Rytis - 8 days ago 5

C Question

I have written code that allows you to enter one dimension of a NxN double array. It will then print random numbers in a 2D array and it finds the maximum and minimum number of each row. It then prints them and their coordinates (row and column).

ATTENTION!!!!

I have altered my code in such a way that it finds the minimum number of the maximum. I now don't know how to find it's coordinates

My code is as follows:

`int N, i, j, min=1000, max, m , o;`

time_t t;

int masyvas[100][100], minmax[100];

printf("Enter one dimension of a NxN array\n");

scanf("%d", &N);

srand((unsigned) time(&t));

for (i=0; i<N; i++)

{

for (j=0; j<N; j++)

{

masyvas[i][j] = rand() % 10;

printf("%4d", masyvas[i][j]);

}

printf("\n");

}

int k, l, idkeymax, idkeymin;

for(k=0; k<N; k++)

{

max=-1000;

for(l=0; l<N; l++)

{

if(max<masyvas[k][l])

{

max=masyvas[k][l];

}

}

minmax[k]=max;

}

for(m=0; m<N; m++)

{if(minmax[m]<min)

min=minmax[m];

}

printf("maziausias skaicius tarp didziausiu yra %d eiluteje %d stulpelyje %d\n",min);

Answer

Here's the pseudo code of what you need to do.

```
for row in grid {
row_max = max_in_row(row)
grid_min = min(grid_min, row_max)
}
```

Step one is to write a routine that finds the max and location in a list. You could do this as one big function, but it's much easier to understand and debug in pieces.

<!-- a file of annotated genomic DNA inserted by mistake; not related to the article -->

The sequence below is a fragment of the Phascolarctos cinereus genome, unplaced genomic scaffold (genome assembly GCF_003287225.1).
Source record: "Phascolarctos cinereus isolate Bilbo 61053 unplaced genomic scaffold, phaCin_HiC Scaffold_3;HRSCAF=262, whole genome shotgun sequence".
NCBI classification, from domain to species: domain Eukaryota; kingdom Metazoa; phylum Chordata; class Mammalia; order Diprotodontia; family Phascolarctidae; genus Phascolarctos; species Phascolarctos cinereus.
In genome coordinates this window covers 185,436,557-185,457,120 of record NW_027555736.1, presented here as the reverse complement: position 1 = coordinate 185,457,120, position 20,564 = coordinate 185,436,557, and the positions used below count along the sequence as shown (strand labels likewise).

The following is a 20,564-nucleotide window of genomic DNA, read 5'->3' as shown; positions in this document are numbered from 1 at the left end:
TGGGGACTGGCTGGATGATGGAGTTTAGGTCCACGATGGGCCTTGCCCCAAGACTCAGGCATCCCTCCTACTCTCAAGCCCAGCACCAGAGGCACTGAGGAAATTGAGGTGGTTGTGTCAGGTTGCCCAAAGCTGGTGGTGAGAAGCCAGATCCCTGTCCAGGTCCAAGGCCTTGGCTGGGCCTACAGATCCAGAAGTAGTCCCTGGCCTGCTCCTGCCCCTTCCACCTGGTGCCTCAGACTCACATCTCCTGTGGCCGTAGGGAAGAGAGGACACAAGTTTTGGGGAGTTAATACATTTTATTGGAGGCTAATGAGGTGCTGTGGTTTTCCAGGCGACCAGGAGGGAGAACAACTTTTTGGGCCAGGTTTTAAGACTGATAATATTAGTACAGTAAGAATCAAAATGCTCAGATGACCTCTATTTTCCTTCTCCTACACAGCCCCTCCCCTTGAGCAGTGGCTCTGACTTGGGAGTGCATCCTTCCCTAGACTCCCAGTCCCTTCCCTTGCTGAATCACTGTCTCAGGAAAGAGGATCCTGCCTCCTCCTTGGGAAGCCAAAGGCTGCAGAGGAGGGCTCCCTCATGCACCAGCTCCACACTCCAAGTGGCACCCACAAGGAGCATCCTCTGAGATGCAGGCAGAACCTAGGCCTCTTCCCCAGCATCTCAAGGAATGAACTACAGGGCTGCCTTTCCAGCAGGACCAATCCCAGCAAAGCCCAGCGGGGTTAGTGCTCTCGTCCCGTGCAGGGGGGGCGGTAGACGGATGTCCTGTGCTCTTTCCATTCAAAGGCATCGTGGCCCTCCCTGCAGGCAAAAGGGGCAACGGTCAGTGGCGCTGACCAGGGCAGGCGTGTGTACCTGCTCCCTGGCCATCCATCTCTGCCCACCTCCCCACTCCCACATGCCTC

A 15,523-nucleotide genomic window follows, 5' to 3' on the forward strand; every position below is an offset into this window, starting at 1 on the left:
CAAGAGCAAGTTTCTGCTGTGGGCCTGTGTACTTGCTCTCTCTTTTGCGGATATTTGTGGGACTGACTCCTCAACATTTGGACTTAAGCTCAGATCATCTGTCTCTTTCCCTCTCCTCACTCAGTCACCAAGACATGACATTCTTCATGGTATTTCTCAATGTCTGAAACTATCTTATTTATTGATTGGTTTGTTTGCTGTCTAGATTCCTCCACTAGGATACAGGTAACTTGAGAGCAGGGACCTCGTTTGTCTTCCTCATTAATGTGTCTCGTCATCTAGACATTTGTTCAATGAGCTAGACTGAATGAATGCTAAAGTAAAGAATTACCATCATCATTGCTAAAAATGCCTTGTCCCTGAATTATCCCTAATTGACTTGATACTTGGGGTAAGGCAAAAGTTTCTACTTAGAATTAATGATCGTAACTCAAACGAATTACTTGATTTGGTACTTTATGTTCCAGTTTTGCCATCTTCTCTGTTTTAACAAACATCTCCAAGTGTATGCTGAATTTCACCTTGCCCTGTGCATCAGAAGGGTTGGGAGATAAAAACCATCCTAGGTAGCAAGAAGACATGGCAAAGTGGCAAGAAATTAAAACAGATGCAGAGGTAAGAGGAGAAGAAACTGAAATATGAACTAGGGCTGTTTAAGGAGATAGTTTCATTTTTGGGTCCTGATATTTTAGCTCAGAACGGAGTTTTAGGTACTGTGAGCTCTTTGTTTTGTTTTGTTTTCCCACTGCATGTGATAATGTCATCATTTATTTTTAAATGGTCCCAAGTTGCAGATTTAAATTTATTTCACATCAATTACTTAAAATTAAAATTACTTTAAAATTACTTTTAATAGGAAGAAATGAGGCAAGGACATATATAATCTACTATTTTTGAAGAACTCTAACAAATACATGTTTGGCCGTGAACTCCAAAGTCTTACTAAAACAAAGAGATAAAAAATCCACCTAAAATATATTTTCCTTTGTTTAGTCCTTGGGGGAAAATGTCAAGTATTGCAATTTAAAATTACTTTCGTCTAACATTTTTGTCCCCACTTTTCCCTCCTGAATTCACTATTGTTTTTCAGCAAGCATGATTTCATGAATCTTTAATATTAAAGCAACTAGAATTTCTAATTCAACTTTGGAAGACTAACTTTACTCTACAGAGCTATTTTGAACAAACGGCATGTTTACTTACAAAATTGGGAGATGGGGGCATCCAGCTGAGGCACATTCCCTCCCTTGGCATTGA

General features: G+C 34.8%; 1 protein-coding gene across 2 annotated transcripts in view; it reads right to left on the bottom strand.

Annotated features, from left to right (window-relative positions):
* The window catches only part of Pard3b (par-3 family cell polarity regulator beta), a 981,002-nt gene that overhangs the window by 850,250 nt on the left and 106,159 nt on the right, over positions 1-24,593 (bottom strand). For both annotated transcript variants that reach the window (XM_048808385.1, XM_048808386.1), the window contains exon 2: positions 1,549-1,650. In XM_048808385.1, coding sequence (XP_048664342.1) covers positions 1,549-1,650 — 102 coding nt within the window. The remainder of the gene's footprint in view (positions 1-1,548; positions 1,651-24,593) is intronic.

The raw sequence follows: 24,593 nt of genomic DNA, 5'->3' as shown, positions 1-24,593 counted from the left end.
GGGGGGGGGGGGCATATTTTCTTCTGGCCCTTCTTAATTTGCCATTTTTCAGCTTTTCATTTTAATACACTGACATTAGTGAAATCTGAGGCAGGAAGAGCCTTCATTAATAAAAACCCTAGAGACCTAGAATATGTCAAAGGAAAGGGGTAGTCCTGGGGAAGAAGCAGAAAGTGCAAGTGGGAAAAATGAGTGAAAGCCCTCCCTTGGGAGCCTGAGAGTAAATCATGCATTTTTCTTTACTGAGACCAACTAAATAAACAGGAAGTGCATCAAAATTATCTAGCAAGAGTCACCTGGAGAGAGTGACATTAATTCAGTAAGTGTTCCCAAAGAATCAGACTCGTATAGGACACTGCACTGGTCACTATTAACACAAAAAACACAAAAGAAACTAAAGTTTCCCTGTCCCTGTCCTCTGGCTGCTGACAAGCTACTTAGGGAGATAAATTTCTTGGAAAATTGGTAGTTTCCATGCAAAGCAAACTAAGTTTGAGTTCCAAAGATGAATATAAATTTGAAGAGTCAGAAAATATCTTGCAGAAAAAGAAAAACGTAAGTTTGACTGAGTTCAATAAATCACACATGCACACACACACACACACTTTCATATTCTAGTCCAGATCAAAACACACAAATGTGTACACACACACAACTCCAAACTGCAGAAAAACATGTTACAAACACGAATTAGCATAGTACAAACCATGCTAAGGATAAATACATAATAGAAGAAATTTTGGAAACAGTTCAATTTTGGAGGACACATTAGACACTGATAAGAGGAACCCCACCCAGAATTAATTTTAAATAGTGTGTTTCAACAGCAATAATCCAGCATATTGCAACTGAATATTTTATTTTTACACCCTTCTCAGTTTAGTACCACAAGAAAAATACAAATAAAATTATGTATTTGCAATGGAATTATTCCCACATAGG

You also need the index where it was found. Since C can't return multiple values, we'll need a struct to store the number/index pair. Any time you make a struct, make routines to create and destroy it. It might seem like overkill for something as trivial as this, but it will make your code much easier to understand and debug.

```
typedef struct {
int num;
size_t idx;
} Int_Location_t;
static Int_Location_t* Int_Location_new() {
return calloc(1, sizeof(Int_Location_t));
}
static void Int_Location_destroy( Int_Location_t* loc ) {
free(loc);
}
```

Now we can make a little function that finds the max number and position in a row.

```
static Int_Location_t* max_in_row(int *row, size_t num_rows) {
Int_Location_t *loc = Int_Location_new();
/* Start with the first element as the max */
loc->num = row[0];
loc->idx = 0;
/* Compare starting with the second element */
for( size_t i = 1; i < num_rows; i++ ) {
if( row[i] > loc->num ) {
loc->num = row[i];
loc->idx = i;
}
}
return loc;
}
```

Rather than starting with some arbitrary max or min, I've used an alternative technique where I set the max to be the first element and then start checking from the second one.

Now that I have a function to find the max in a row, I can now loop over it, get the max of each row, and compare it with the minimum for the whole table.

```
int main() {
int grid[3][3] = {
{10, 12, 15},
{-50, -15, -10},
{1,2,3}
};
int min = INT_MAX;
size_t row = 0;
size_t col = 0;
for( size_t i = 0; i < 3; i++ ) {
Int_Location_t *max = max_in_row(grid[i], 3);
printf("max for row %zu is %d at %zu\n", i, max->num, max->idx);
if( max->num < min ) {
min = max->num;
col = max->idx;
row = i;
}
Int_Location_destroy(max);
}
printf("min for the grid is %d at row %zu, col %zu\n", min, row, col);
}
```

I used a different technique for initializing the minimum location, because getting the first maximum would require repeating some code in the loop. Instead I set `min`

to the lowest possible integer, `INT_MAX`

from limits.h which is highest possible integers. This allows the code to be used with any range of integers, there are no restrictions. This is a very common technique when working with min/max algorithms.